It’s all about mixing it up and there’s no limit to how original you can be. Just remember to have fun while you’re doing it.

6. Start Planting Your Annuals

Start Planting Your Annuals

As mentioned previously, the annuals should always come as an afterthought that you have after you picked out your perennials but this doesn’t mean that you can just mindlessly pick some random flowers and have that be the end of this process.

Instead, put a little thought into this part too, for example go for some young fruit or nut trees, maybe add in some rhubarb while you’re at it. Your garden should look beautiful every year, and these annuals will be sure to bring in that extra spice to your design choice.

Flowers should be a no brainer, and sunflowers always make for great lookers in a well-maintained garden.

Annuals should also be pretty low maintenance flowers since you don’t want to have to spend literally every waking hour of the day in your garden making sure nothing sporadically died because you didn’t give it exactly 1.2 liters of mineral water that day.

Whether you’re doing this for your own personal sustenance or if you just want to make your garden stand out, annuals are always going to change up your garden for the better, which is why this is an especially important step before the final one rolls in.

7. The Waiting Game

The Waiting Game

You should already know by now that having a permaculture garden is no easy task, but luckily it is also a very rewarding one at that as well.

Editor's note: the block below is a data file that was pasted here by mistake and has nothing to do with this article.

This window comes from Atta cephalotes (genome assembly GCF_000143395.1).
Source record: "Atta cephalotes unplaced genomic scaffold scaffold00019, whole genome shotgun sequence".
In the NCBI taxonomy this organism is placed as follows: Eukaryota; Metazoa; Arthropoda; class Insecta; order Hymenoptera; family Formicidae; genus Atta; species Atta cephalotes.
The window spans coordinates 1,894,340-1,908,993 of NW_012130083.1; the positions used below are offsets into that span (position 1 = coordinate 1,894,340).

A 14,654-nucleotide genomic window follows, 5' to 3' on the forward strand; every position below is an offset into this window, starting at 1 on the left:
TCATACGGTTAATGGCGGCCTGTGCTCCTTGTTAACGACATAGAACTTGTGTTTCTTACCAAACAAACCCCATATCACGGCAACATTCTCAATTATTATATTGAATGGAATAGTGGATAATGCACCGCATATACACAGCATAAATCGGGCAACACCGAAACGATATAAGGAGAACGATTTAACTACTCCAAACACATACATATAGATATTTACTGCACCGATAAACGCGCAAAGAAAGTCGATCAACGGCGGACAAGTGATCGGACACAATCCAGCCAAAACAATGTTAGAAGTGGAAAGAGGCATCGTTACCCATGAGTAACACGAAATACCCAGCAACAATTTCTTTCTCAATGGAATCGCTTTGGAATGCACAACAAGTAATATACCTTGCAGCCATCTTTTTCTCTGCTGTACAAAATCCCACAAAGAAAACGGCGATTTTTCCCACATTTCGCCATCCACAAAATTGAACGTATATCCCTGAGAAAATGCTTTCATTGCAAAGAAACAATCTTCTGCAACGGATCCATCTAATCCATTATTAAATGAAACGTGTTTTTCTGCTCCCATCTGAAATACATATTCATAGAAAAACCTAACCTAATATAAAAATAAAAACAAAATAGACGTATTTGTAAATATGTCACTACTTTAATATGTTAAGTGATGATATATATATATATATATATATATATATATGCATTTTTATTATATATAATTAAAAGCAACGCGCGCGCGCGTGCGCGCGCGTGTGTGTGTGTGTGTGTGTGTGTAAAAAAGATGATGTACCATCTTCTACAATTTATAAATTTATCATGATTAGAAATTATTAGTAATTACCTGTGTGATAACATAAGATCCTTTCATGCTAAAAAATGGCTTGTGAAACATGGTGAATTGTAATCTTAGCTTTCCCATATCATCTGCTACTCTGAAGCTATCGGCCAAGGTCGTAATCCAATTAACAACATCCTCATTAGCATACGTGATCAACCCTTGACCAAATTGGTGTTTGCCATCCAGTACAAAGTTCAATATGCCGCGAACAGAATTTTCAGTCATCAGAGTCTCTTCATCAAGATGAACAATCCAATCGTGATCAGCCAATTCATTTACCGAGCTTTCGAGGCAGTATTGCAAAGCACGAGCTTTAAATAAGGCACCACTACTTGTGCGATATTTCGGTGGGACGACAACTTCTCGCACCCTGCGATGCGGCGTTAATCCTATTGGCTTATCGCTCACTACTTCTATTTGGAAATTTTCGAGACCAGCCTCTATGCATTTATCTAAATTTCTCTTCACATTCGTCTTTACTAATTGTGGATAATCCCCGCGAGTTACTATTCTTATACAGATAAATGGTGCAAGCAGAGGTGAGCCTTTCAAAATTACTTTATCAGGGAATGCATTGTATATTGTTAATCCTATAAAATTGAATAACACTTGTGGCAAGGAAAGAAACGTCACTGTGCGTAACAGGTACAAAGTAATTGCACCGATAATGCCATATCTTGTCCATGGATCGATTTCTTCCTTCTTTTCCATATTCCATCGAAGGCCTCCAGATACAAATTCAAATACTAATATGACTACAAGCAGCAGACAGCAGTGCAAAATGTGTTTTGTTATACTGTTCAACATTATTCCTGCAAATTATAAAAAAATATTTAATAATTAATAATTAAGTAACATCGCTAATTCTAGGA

Once you’ve placed in both your annuals and your perennials you might think that things will get hectic right away but the thing about it is that it’s all up to you on how much work is needed to make your garden stand out.

If you went for low maintenance flowers and produce you shouldn’t have to worry about it all that much, you’ll barely need to water things down a bit and have that be the end of it all. But if you went for some high maintenance greens then you’ll be up to your knees in dirt in no time.

Regardless, the most important thing you should take from this is that for now it’s all about the waiting game. As you continue to work on your garden trying to maintain it at its peak, you just have to play the long run and you’ll be reaping your rewards in no time.

8. Up to Your Knees in It

Up to Your Knees in It

Yeah, this part’s a bit icky but it is what you’ll need to do if you want your garden to stand out. Get ready to bring a ton of fertilizer to the mix and depending on whether you went for sheet mulching or spot planting you’ll need various amounts of fertilizer to go about it.

The wastage will also be way up there at first since you won’t exactly be perfect at your job from the very start. Don’t get alarmed though, you’ll soon get the gist of it and you will have as little waste as possible with time.


Starting up your permaculture garden is no easy task; it’ll take a lot of time and effort and that’s not even mentioning the money and resources you’ll need to shill out to get the job done.

But, while the process may be gross, tough and overall, very tiring, we still enjoy every minute of it because that’s what we do. We do this because it’s something we’re passionate about, and while a lot of people simply do it out of necessity, they would be lying if they were to say that they didn’t love seeing the produce of their hard work in front of their own eyes.

So, good luck with your new permaculture garden and always remember to have fun while you’re working!

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About Leah Shelton

Involved in the “green” arena for over 20 years, Leah has worn many hats due to her diverse experience and knowledge in the field. In addition to writing for Agronomag, she’s also a sustainability consultant with a unique perspective on eco-friendly farming practices. Learn more about Agronomag's Editorial Process.